In sustaining a football coach's right to publicly pray at the 50-yard line after the high school football game, the Supreme Court has expanded the reach of the Free Exercise Clause, rejected a longstanding precedent guiding the Establishment Clause, and employed language that might make it easier for public employees to win their free speech cases.
The case is Kennedy v. Bremerton School District, issued on June 27. The facts may appear to be simple, but the majority and dissenters spent much more time on the evidence than your average single-employee wrongful discharge case. As the majority sees it, after previously praying with students and even opposing players following the games, he began praying on the field alone after the school district told him to keep the students out of it, as the district did not want to risk an Establishment Clause violation. He was fired after he prayed alone post-game at the 50-yard line, still on duty. "The District disciplined him only for his decision to persist in praying quietly without his players after three games in October 2015." (The dissent says the case law requires the court to consider plaintiff's entire history of praying on the field, including when he prayed with students).
The 6-justice majority notes the tension between the Free Exercise Clause (protecting religious freedom) and the Establishment Clause (ensuring the public does not associate prayer with a governmental institution), but it says the clauses have "complimentary purposes," "not warring ones where one Clause if always sure to prevail over the others." This is new language from the Court, which is trying to ease the tension between the clauses. While the school district worried the public might think the district was endorsing the coach's prayer, drawing from the Supreme Court's 1971 ruling, Lemon v. Kurtzman, the Court now says Lemon (much maligned over the years by the conservative Justices) is no longer the operative test and that the new framework reads like this:
In place of Lemon and the endorsement test, this Court has instructed that the Establishment Clause must be interpreted by “reference to historical practices and understandings.” “[T]he line” that courts and governments “must draw between the permissible and the impermissible” has to “accor[d] with history and faithfully reflec[t ] the understanding of the Founding Fathers.” An analysis focused on original meaning and history, this Court has stressed, has long represented the rule rather than some “exception” within the “Court’s Establishment Clause jurisprudence.”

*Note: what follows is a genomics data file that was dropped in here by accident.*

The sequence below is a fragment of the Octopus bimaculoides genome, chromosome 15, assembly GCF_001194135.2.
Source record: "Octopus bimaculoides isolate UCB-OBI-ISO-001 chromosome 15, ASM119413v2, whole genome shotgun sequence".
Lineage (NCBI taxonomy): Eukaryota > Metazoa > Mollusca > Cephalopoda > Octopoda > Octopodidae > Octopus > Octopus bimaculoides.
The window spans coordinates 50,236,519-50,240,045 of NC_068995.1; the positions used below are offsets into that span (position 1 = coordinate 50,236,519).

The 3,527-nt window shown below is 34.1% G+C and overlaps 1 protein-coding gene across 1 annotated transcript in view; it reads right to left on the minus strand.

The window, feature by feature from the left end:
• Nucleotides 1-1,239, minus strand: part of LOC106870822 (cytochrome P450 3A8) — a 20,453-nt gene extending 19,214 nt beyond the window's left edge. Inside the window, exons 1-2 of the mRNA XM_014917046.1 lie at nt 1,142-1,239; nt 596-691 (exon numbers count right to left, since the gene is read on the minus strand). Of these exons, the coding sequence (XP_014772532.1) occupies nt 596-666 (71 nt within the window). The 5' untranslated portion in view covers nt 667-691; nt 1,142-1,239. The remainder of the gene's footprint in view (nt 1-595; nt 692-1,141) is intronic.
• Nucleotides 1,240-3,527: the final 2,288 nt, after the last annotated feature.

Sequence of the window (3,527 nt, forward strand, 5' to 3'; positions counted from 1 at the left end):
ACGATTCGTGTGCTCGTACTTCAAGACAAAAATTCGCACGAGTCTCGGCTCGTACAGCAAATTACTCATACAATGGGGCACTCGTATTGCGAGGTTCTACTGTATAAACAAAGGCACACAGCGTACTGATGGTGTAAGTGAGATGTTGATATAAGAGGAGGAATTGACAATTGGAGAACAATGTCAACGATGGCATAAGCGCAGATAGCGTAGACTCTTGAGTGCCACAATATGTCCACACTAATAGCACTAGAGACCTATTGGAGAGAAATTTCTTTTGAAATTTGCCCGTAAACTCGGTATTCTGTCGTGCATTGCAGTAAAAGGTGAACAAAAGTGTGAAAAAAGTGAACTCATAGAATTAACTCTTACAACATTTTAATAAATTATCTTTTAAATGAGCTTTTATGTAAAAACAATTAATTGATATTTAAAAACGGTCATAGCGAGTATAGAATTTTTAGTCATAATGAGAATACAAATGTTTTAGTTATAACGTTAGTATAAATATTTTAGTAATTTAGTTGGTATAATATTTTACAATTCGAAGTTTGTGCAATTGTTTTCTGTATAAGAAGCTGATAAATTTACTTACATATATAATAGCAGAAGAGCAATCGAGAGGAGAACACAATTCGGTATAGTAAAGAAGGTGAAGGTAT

The conservative majority has been framing many constitutional standards these days in the context of original intent and what the constitutional framers had in mind in 1787, when the Constitution was drafted. Under this analysis, since there no evidence that plaintiff coerced students to pray with him, and no students joined in the prayer after the school told plaintiff to leave the students out of it, and the district permitted secular speech at the games, plaintiff wins the case.
We have some free speech language here. Under the Supreme Court's ruling in Garcetti v. Ceballos (2006), a public employee engages in protected speech when he speaks as a citizen, not as a government employee pursuant to his job duties. That language has scaled back many speech claims over the years, as courts have broadly interpreted Garcetti to include much work-related speech as unprotected. The Court this time around emphasizes that plaintiff's prayer did not owe its existence to his responsibilities as a public employee, stating:
It seems clear to us that Mr. Kennedy has demonstrated that his speech was private speech, not government speech. When Mr. Kennedy uttered the three prayers that resulted in his suspension, he was not engaged in speech “ordinarily within the scope” of his duties as a coach. He did not speak pursuant to government policy. He was not seeking to convey a government-created message. He was not instructing players, discussing strategy, encouraging better on-field performance, or engaged in any other speech the District paid him to produce as a coach. Simply put: Mr. Kennedy’s prayers did not “ow[e their] existence” to Mr. Kennedy’s responsibilities as a public employee.
We find it unlikely that Mr. Kennedy was fulfilling a responsibility imposed by his employment by praying during a period in which the District has acknowledged that its coaching staff was free to engage in all manner of private speech. That Mr. Kennedy offered his prayers when students were engaged in other activities like singing the school fight song further suggests that those prayers were not delivered as an address to the team, but instead in his capacity as a private citizen. Nor is it dispositive that Mr. Kennedy’s prayers took place “within the office” environment—here, on the field of play. Instead, what matters is whether Mr. Kennedy offered his prayers while acting within the scope of his duties as a coach. And taken together, both the substance of Mr. Kennedy’s speech and the circumstances surrounding it point to the conclusion that he did not.
I wonder how this reasoning affects cases from the Court of Appeals that have scaled back public employee speech rights. My guess is that it will not based on the unique facts of this case and the religious connection, which rarely applies in the public employee context.